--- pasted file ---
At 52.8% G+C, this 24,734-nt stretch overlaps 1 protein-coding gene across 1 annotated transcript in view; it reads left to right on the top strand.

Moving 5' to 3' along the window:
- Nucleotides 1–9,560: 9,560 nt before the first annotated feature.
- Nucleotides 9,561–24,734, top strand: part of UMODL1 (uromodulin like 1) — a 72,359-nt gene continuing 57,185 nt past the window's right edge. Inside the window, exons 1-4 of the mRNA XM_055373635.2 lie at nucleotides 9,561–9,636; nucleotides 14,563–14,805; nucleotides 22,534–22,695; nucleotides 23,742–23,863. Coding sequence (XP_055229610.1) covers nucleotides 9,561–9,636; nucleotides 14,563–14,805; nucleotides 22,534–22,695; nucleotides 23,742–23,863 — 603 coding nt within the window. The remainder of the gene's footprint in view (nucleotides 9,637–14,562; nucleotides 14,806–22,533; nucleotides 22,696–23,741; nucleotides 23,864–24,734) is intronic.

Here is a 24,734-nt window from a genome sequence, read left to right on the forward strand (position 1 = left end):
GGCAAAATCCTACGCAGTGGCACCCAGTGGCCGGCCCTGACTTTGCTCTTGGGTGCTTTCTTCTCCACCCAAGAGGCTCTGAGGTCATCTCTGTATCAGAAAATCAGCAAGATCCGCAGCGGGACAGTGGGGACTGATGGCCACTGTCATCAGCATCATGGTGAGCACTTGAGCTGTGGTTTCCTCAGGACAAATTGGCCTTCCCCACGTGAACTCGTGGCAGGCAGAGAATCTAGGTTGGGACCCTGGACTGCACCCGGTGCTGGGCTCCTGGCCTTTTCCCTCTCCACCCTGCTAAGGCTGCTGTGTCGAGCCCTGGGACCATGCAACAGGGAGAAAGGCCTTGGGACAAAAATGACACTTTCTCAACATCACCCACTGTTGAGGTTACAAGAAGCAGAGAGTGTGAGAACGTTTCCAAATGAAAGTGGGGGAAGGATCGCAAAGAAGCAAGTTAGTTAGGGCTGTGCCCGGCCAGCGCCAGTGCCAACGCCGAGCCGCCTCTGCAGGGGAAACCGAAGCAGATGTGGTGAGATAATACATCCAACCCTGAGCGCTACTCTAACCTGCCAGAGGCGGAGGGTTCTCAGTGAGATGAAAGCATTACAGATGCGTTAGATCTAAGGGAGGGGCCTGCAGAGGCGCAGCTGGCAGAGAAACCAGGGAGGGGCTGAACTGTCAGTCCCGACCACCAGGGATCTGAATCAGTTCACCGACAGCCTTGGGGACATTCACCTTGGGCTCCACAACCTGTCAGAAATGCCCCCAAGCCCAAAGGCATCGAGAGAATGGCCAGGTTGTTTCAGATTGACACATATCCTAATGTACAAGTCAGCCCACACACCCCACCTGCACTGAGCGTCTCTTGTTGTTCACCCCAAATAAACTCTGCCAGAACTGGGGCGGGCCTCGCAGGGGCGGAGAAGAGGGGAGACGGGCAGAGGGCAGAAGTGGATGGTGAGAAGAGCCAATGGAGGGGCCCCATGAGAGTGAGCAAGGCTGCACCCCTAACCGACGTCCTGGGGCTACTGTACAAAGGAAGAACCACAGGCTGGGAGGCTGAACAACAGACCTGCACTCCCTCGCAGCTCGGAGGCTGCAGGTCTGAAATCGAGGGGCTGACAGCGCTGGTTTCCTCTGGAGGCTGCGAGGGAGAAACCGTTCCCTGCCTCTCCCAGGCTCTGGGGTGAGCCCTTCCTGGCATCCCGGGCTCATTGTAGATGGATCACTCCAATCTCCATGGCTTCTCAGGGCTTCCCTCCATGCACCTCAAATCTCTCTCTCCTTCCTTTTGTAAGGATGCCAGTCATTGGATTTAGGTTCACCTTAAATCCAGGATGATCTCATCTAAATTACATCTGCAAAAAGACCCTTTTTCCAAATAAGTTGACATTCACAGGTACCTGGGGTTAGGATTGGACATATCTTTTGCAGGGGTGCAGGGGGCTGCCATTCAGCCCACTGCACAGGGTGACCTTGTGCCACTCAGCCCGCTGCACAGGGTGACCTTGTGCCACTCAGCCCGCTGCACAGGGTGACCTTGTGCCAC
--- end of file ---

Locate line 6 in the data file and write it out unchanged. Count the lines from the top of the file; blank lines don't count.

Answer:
GGCAAAATCCTACGCAGTGGCACCCAGTGGCCGGCCCTGACTTTGCTCTTGGGTGCTTTCTTCTCCACCCAAGAGGCTCTGAGGTCATCTCTGTATCAGAAAATCAGCAAGATCCGCAGCGGGACAGTGGGGACTGATGGCCACTGTCATCAGCATCATGGTGAGCACTTGAGCTGTGGTTTCCTCAGGACAAATTGGCCTTCCCCACGTGAACTCGTGGCAGGCAGAGAATCTAGGTTGGGACCCTGGACTGCACCCGGTGCTGGGCTCCTGGCCTTTTCCCTCTCCACCCTGCTAAGGCTGCTGTGTCGAGCCCTGGGACCATGCAACAGGGAGAAAGGCCTTGGGACAAAAATGACACTTTCTCAACATCACCCACTGTTGAGGTTACAAGAAGCAGAGAGTGTGAGAACGTTTCCAAATGAAAGTGGGGGAAGGATCGCAAAGAAGCAAGTTAGTTAGGGCTGTGCCCGGCCAGCGCCAGTGCCAACGCCGAGCCGCCTCTGCAGGGGAAACCGAAGCAGATGTGGTGAGATAATACATCCAACCCTGAGCGCTACTCTAACCTGCCAGAGGCGGAGGGTTCTCAGTGAGATGAAAGCATTACAGATGCGTTAGATCTAAGGGAGGGGCCTGCAGAGGCGCAGCTGGCAGAGAAACCAGGGAGGGGCTGAACTGTCAGTCCCGACCACCAGGGATCTGAATCAGTTCACCGACAGCCTTGGGGACATTCACCTTGGGCTCCACAACCTGTCAGAAATGCCCCCAAGCCCAAAGGCATCGAGAGAATGGCCAGGTTGTTTCAGATTGACACATATCCTAATGTACAAGTCAGCCCACACACCCCACCTGCACTGAGCGTCTCTTGTTGTTCACCCCAAATAAACTCTGCCAGAACTGGGGCGGGCCTCGCAGGGGCGGAGAAGAGGGGAGACGGGCAGAGGGCAGAAGTGGATGGTGAGAAGAGCCAATGGAGGGGCCCCATGAGAGTGAGCAAGGCTGCACCCCTAACCGACGTCCTGGGGCTACTGTACAAAGGAAGAACCACAGGCTGGGAGGCTGAACAACAGACCTGCACTCCCTCGCAGCTCGGAGGCTGCAGGTCTGAAATCGAGGGGCTGACAGCGCTGGTTTCCTCTGGAGGCTGCGAGGGAGAAACCGTTCCCTGCCTCTCCCAGGCTCTGGGGTGAGCCCTTCCTGGCATCCCGGGCTCATTGTAGATGGATCACTCCAATCTCCATGGCTTCTCAGGGCTTCCCTCCATGCACCTCAAATCTCTCTCTCCTTCCTTTTGTAAGGATGCCAGTCATTGGATTTAGGTTCACCTTAAATCCAGGATGATCTCATCTAAATTACATCTGCAAAAAGACCCTTTTTCCAAATAAGTTGACATTCACAGGTACCTGGGGTTAGGATTGGACATATCTTTTGCAGGGGTGCAGGGGGCTGCCATTCAGCCCACTGCACAGGGTGACCTTGTGCCACTCAGCCCGCTGCACAGGGTGACCTTGTGCCACTCAGCCCGCTGCACAGGGTGACCTTGTGCCAC